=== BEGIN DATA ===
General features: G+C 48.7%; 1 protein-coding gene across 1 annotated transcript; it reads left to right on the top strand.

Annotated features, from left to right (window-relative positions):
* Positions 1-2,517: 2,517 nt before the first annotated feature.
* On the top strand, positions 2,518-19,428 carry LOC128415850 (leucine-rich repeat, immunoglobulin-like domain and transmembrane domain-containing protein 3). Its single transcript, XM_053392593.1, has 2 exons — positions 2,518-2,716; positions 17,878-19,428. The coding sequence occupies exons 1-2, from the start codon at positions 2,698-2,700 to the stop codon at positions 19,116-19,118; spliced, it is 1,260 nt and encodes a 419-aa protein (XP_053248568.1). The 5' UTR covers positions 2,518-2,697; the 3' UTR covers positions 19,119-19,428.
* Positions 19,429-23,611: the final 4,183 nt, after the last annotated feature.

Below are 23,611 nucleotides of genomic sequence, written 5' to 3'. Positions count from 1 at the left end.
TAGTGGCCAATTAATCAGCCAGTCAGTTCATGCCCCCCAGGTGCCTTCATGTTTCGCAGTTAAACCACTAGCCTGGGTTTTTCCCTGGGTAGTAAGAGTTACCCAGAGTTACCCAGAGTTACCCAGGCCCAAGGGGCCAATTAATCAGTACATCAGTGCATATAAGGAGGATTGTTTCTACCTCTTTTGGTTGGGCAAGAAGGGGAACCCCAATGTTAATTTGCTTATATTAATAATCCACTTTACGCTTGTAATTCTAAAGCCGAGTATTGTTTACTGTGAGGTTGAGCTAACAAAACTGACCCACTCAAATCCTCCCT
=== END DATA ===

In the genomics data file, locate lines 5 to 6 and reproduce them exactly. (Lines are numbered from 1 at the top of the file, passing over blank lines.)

* Positions 19,429-23,611: the final 4,183 nt, after the last annotated feature.

Below are 23,611 nucleotides of genomic sequence, written 5' to 3'. Positions count from 1 at the left end.